Here’s an interesting project: we received an announcement about funding for Pop Up Archive: Search Your Sound. A joint effort of the WGBH Educational Foundation and the American Archive of Public Broadcasting, the venture’s goal is nothing less than to make almost 40,000 hours of Public Broadcasting media content easily accessible. The American Archive, now under the care of WGBH and the Library of Congress, has digitized that wealth of sound and video. Now, the details are in the metadata. The announcement reveals:

As we’ve written before, metadata creation for media at scale benefits from both machine analysis and human correction. Pop Up Archive and WGBH are combining forces to do just that. Innovative features of the project include:

*Speech-to-text and audio analysis tools to transcribe and analyze almost 40,000 hours of digital audio from the American Archive of Public Broadcasting

*Open source web-based tools to improve transcripts and descriptive data by engaging the public in a crowdsourced, participatory cataloging project

*Creating and distributing data sets to provide a public database of audiovisual metadata for use by other projects.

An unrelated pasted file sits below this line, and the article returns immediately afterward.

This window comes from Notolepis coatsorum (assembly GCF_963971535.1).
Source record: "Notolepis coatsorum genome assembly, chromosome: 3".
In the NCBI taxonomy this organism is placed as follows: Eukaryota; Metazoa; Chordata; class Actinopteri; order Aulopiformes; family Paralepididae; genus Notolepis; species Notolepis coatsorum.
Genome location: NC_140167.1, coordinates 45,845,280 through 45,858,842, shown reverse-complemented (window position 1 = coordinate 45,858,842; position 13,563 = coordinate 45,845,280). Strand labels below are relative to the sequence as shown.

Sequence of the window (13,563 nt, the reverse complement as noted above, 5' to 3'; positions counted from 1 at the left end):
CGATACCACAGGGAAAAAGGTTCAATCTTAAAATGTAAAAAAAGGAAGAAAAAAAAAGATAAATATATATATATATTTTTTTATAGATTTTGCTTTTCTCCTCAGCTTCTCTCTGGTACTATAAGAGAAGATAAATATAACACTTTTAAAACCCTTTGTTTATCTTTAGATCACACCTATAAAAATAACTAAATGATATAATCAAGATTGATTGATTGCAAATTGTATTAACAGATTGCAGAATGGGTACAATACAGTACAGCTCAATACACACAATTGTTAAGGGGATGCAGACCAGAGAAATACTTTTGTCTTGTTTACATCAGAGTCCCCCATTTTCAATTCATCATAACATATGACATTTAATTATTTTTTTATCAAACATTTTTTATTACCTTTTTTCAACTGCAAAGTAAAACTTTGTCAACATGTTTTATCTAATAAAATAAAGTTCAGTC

“In addition to Pop Up Archive’s machine transcripts and automatic entity extraction (tagging), we’ll be conducting research in partnership with the HiPSTAS center at University of Texas at Austin to identify characteristics in audio beyond the words themselves. That could include emotional reactions like laughter and crying, speaker identities, and transitions between moods or segments.”

The project just received almost $900,000 in funding from the Institute of Museum and Library Services. This loot is on top of the grant received in 2013, from the Corporation for Public Broadcasting, that got the project started. But will it be enough money to develop a system that delivers on-point results? If not, we may be stuck with something clunky, something that resembles the old Autonomy Virage, Blinkxx, Exalead video search, or Google YouTube search. Let us hope this worthy endeavor continues to attract funding so that, someday, anyone can reliably (and intuitively) find valuable Public Broadcasting content.

Cynthia Murrell, September 23, 2015

Sponsored by ArnoldIT.com, publisher of the CyberOSINT monograph

Basho Enters Ring With New Data Platform

June 18, 2015

When it comes to enterprise technology these days, it is all about making software compliant for a variety of platforms and needs.  Compliancy is the name of the game for Basho, says Diginomica’s article, “Basho Aims For Enterprise Operational Simplicity With New Data Platform.”  Basho’s upgrade to its Riak Data Platform makes it more integration with related tools and to make complex operational environments simpler.  Data management and automation tools are another big seller for NoSQL enterprise databases, which Basho also added to the Riak upgrade.  Basho is not the only company that is trying to improve NoSQL enterprise platforms, these include MongoDB and DataStax.  Basho’s advantage is delivering a solution using the  Riak data platform.